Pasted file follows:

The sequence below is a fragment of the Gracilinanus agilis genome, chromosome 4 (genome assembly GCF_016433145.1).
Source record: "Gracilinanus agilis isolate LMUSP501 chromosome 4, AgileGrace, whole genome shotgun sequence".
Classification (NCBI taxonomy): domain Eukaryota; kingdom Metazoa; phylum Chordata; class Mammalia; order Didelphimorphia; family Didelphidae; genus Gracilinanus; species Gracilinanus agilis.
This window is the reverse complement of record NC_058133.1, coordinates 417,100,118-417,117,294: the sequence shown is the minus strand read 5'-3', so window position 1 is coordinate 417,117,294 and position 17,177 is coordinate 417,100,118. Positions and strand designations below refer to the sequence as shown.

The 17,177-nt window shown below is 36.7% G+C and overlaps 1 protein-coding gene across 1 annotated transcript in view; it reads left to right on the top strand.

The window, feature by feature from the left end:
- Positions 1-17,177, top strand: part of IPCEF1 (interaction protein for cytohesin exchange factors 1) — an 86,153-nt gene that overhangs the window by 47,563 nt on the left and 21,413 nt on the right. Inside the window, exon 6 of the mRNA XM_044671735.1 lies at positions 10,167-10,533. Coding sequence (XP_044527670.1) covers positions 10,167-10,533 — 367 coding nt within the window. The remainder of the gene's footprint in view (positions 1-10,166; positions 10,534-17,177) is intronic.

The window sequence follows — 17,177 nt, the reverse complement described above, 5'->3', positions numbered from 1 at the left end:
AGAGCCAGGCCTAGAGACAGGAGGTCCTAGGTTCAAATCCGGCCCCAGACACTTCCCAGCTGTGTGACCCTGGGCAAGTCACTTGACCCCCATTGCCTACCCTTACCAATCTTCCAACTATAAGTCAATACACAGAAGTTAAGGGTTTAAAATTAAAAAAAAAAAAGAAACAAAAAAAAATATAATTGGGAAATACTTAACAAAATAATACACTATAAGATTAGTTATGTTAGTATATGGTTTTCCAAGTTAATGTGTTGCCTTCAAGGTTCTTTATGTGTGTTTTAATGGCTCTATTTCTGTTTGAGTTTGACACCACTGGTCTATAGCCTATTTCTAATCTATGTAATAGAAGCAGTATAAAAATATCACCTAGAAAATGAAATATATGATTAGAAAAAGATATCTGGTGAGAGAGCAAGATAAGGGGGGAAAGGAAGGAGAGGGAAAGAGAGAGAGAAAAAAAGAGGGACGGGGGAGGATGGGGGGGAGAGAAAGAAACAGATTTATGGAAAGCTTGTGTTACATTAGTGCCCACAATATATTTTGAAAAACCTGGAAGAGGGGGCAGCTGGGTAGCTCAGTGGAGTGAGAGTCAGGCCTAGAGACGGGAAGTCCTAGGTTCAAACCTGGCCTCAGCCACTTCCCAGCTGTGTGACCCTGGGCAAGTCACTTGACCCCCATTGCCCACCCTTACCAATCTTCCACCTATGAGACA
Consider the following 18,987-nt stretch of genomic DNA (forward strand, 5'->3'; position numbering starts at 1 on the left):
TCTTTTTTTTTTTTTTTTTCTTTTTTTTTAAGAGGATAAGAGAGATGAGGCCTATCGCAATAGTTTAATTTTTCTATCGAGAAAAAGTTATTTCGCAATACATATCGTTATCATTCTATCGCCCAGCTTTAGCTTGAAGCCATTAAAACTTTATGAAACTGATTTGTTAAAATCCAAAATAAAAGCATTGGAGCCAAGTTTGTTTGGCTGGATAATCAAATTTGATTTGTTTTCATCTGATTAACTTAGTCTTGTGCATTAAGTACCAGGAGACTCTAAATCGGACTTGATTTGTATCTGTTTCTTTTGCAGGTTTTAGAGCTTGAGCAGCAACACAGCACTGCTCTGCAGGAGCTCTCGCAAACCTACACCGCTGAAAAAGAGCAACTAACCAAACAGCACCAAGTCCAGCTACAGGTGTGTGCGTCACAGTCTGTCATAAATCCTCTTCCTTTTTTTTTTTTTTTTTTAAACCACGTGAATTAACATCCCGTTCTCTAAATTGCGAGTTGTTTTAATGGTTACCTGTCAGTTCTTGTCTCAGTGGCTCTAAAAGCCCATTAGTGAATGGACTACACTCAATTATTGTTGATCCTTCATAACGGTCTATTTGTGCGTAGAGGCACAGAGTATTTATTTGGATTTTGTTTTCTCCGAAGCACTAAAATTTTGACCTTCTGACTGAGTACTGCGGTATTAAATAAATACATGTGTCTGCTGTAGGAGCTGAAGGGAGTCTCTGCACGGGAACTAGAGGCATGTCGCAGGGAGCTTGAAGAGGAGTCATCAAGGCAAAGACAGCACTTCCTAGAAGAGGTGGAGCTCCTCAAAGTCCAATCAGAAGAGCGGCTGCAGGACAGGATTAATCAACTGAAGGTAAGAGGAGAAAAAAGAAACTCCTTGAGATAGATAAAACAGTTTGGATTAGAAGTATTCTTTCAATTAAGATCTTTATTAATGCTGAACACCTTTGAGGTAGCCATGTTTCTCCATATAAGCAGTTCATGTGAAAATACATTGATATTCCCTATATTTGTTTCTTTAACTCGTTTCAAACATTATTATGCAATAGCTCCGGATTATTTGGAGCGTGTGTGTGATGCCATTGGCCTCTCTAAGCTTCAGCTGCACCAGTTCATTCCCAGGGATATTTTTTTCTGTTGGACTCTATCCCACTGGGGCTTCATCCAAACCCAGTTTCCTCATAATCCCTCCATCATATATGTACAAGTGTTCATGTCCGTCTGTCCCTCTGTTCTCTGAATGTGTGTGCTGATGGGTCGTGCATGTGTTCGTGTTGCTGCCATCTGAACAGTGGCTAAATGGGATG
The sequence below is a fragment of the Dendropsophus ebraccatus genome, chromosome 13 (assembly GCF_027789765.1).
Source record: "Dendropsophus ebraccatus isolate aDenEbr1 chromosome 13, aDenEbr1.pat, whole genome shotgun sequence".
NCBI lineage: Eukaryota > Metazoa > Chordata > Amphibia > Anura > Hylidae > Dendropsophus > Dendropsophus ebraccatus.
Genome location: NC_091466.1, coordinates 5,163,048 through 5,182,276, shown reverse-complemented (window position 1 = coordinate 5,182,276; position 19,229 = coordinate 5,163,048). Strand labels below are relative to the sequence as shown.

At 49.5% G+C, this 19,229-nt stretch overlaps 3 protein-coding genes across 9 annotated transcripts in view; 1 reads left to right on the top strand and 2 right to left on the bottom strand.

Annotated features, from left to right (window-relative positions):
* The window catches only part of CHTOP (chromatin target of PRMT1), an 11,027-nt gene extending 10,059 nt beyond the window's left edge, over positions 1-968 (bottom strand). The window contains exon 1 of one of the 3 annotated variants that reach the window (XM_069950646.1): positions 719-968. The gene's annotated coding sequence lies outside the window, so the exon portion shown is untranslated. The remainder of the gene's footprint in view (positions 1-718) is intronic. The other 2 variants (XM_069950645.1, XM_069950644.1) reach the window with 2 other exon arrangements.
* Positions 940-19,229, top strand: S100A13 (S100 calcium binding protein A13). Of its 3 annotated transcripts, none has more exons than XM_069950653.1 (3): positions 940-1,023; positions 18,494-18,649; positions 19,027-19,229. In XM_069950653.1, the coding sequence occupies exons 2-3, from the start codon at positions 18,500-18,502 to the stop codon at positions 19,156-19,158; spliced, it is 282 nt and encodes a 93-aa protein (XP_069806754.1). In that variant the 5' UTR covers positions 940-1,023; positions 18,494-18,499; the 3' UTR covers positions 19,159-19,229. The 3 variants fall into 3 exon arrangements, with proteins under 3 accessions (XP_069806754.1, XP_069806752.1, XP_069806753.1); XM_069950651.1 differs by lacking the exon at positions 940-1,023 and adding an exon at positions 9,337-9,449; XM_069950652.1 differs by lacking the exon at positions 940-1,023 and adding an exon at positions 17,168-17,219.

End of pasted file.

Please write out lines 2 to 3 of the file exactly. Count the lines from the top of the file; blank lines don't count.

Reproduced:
Source record: "Gracilinanus agilis isolate LMUSP501 chromosome 4, AgileGrace, whole genome shotgun sequence".
Classification (NCBI taxonomy): domain Eukaryota; kingdom Metazoa; phylum Chordata; class Mammalia; order Didelphimorphia; family Didelphidae; genus Gracilinanus; species Gracilinanus agilis.